How to Prevent Regaining Weight After Weight Loss Surgery

Most weight loss surgery patients experience great results, losing up to 80% of their extra weight. The weight loss process occurs over a period of time, but ultimately most people have reached their goal within a few years. It’s usually after five or six years that some patients may see an increase in weight, including problems with digestion and eating. Unfortunately a handful of patients find that weight gain occurs even after having weight loss surgery.

What Causes Weight Gain After Surgery?

One factor is the expansion of the reconstructed pouch in a gastric bypass patient. Over time, and with age, a reconstructed stomach pouch can stretch, allowing more food and calories to enter the body. The part of the intestine responsible for caloric absorption may also learn how to compensate for the missing piece of intestine, absorbing more calories than in the beginning stages.

Patients who experience an extreme amount of weight loss in the first two years may notice a slight bounce in weight once the body adjusts to the surgery. After losing over 100 pounds, patients may notice a slow creep of 10 to 15 pounds over the next year. This is caused by the body readjusting to the new stomach and the slight expansion of the pouch.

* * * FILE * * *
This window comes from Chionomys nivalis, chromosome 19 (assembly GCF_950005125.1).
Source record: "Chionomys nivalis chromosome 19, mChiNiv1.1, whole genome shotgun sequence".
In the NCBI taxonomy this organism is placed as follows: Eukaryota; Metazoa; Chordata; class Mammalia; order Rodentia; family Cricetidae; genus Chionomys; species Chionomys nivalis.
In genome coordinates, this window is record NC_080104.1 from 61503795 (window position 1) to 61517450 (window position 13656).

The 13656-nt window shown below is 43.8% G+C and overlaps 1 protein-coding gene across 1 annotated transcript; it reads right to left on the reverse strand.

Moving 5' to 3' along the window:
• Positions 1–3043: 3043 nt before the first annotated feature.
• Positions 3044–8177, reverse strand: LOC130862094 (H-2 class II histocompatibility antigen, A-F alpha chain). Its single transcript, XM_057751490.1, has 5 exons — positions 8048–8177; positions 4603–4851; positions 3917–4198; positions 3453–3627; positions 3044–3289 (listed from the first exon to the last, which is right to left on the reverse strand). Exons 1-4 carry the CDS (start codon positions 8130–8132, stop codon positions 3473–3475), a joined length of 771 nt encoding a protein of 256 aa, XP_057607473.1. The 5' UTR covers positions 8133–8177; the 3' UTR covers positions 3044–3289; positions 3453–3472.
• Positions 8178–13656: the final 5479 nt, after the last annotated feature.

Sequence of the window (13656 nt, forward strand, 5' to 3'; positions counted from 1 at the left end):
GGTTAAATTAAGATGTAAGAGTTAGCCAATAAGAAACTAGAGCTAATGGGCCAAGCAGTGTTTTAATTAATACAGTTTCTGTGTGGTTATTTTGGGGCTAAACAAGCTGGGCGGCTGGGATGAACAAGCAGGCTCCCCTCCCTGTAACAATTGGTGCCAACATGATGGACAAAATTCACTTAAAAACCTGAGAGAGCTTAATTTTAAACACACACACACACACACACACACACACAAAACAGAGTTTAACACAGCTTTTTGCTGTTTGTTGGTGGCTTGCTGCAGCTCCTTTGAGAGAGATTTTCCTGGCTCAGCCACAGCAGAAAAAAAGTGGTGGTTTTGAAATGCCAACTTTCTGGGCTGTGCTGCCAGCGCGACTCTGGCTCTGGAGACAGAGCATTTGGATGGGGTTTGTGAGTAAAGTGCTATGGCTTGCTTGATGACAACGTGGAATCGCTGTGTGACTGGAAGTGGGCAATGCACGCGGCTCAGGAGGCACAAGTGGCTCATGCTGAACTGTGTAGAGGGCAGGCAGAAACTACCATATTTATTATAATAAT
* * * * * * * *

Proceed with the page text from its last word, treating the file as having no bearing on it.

For people who undergo lapband surgery, weight loss isn’t as quick as gastric bypass. For this reason, people may experience a slower weight gain after the first five years than gastric bypass patients. However, weight gain is possible with people who eat foods high in fat and sugars or who mostly partake of a liquid diet which may be high in fat, sugars, and sodium.

Doctors notice that one of the main reasons patients gain weight after surgery is because of psychological and emotional feelings towards food. While the surgery can help control how much a person can eat, it doesn’t change how a person feels about food. If food is still a source of comfort, patients will continue with the bad habits that caused them to need weight loss surgery in the first place.

How to Prevent Weight Gain After Surgery

Keeping in touch with the doctor and letting them know of any new pains or feelings is one way to make sure there are no problems that can cause weight gain. A pouch may need to be fixed or a lapband tightened to continue with weight loss success. It’s also important to receive counseling for any emotional eating disorders before and after weight loss surgery to insure that bad habits don’t return. By taking a proactive stance on weight loss, surgery patients can reduce the risk of weight gain and improve their health.

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